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Last updated: 25.07.17

Patients at risk due to antibiotics shortage

Patients across the UK are at risk because of a huge shortage of one the most widely used hospital antibiotics, according to doctors.

The drug piperacillin-tazobactam- is an antibiotic and antibacterial combination drug also known as Tazocin and is usually used regularly for patients in intensive care.

Doctors, surgeons and other medical professionals use the antibiotic to treat a large selection of conditions including cystic fibrosis, pneumonia, urinary tract infections, diabetic foot infections and the life-threatening condition neutropenic sepsis (usually arising in patients receiving anti-cancer treatment).

In Scotland, hospitals have provided advice on the issue by the Scottish Antimicrobial Prescribing Group (SAPG), and in the UK the Department of Health and Public Health England have released guidance on the problem.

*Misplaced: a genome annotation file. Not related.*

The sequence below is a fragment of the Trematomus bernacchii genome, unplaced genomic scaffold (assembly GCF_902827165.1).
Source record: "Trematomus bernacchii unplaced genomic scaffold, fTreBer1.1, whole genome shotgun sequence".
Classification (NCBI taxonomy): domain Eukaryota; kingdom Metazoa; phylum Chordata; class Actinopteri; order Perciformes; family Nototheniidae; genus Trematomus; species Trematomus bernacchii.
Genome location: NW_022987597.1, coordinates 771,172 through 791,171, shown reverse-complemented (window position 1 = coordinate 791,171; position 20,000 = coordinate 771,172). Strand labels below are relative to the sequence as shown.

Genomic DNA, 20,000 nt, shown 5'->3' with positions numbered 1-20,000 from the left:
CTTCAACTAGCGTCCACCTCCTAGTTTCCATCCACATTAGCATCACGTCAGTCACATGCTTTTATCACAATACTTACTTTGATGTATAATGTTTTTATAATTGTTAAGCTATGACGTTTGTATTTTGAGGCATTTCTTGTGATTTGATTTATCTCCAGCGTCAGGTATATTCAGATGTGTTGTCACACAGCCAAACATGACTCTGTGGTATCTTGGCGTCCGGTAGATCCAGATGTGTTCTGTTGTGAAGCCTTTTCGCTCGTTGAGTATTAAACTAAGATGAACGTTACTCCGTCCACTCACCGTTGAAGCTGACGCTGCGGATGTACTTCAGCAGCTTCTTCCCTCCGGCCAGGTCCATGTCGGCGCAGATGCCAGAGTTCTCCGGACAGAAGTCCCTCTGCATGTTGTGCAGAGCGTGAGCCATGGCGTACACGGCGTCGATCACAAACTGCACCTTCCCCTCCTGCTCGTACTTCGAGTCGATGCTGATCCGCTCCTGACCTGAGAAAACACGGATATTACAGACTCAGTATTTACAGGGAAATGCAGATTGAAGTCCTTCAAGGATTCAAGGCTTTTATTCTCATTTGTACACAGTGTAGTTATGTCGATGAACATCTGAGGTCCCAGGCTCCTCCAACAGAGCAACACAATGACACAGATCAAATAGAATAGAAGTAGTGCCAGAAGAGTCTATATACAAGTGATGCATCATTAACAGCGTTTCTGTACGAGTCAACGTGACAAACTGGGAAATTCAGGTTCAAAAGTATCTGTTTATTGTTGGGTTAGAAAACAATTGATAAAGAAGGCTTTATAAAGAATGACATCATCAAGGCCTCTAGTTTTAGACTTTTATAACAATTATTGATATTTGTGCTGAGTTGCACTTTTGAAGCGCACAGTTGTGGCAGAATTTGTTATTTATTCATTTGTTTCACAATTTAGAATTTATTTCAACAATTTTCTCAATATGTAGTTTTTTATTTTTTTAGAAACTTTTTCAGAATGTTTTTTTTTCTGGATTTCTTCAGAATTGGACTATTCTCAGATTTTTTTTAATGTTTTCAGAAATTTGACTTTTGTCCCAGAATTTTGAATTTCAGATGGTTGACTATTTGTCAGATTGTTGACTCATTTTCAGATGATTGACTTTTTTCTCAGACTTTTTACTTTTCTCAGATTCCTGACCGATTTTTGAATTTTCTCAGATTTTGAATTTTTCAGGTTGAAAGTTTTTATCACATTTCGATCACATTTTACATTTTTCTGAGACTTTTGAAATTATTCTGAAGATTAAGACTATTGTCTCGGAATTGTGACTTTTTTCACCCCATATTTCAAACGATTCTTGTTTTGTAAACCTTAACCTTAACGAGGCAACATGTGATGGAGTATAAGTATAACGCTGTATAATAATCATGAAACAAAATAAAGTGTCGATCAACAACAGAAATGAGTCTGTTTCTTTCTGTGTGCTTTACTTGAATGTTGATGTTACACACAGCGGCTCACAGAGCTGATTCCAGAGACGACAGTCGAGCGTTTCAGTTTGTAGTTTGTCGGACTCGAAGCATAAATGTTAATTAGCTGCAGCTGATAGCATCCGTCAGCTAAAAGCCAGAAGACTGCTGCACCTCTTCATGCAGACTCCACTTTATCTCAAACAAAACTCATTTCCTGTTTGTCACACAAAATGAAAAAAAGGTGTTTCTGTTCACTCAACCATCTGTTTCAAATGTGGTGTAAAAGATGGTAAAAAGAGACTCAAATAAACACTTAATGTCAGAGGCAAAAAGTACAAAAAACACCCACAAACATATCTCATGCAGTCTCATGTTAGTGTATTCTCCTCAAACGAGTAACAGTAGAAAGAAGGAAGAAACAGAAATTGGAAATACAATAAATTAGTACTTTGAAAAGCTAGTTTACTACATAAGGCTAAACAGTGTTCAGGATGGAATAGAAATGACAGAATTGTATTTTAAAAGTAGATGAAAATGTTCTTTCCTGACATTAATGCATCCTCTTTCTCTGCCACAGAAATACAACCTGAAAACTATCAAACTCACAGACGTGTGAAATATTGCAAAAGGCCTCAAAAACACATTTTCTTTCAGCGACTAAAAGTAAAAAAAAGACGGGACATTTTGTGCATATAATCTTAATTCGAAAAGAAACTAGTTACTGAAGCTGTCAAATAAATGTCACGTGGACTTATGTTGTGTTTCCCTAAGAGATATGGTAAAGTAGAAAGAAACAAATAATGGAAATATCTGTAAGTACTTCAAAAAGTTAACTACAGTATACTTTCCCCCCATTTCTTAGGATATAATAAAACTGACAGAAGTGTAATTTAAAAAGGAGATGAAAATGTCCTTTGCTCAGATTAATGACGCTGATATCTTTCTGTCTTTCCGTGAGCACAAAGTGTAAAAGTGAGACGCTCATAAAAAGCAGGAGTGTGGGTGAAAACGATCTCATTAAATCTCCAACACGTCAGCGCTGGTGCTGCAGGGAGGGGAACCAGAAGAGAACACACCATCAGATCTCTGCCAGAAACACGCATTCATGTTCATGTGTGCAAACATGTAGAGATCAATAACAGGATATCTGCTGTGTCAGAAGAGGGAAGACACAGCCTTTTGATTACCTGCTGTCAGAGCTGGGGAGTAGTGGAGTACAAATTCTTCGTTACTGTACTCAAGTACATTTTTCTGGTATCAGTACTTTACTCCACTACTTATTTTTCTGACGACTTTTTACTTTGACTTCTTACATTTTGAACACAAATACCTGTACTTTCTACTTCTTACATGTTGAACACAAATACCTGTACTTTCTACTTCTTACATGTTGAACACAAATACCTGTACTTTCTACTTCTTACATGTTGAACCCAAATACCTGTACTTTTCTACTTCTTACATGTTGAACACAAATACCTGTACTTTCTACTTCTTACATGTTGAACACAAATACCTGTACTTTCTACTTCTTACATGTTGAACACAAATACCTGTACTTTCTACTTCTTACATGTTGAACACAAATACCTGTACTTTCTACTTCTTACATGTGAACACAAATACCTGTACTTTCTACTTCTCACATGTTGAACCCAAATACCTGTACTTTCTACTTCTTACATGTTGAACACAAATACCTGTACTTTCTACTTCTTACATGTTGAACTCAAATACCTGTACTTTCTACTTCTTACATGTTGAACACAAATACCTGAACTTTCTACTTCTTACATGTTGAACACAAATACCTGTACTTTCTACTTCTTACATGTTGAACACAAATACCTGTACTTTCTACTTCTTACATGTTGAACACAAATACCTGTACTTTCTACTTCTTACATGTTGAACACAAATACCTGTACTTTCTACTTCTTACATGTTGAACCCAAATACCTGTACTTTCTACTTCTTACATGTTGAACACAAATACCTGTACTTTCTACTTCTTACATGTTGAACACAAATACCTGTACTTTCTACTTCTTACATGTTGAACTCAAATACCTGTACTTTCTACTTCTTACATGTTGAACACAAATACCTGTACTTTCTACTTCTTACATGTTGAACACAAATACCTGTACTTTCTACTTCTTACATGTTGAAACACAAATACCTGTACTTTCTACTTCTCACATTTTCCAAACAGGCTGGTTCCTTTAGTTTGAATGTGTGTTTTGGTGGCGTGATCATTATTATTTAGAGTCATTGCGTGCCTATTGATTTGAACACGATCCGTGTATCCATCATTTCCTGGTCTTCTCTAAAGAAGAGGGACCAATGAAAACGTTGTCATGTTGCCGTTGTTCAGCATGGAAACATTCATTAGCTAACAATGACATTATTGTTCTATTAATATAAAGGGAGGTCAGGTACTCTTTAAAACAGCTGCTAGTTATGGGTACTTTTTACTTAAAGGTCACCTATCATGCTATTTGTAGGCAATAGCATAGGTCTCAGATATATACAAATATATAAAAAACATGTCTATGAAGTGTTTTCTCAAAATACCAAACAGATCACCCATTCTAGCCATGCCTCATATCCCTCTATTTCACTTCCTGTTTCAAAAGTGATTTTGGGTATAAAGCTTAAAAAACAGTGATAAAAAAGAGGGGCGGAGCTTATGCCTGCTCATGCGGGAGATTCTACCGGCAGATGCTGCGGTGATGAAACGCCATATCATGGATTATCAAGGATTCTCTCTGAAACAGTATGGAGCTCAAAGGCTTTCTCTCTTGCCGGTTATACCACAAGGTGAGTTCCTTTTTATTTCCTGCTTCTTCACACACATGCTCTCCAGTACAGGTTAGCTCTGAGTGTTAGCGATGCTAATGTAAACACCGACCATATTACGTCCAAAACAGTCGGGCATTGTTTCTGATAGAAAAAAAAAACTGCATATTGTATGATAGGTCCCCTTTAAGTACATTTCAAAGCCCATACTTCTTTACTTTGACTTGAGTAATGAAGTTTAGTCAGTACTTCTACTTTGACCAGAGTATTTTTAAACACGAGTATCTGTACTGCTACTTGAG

According to a document from NHS Fife from earlier in the year, there is a high risk that in the near future the drug will not be available at all, which will pose a huge challenge to the health services’ prescribing practice.

The likelihood of the drug being quickly replaced is also low as the document points out that other drug combinations could increase the workload for doctors and nurses when their time is already strained. This is because some will require more frequent doses and further monitoring.

The drug shortage, according to Royal Pharmaceutical Society spokesperson Philip Howard, stems from an explosion in a Chinese factory earlier this year that produced raw materials for the medication.

Because of this, hospitals in the UK have been urged to restrict their use of the medicine to conserve stocks.

A GP working in East Anglia told the Guardian that the shortage was putting patients at risk. He said: “Every hospital in this country would use it. If you look at the grades of antibiotics we have, [piperacillin-tazobactam] is probably the second rung from the top. It is not quite the last resort, but it is almost.”

Source
www.theguardian.com


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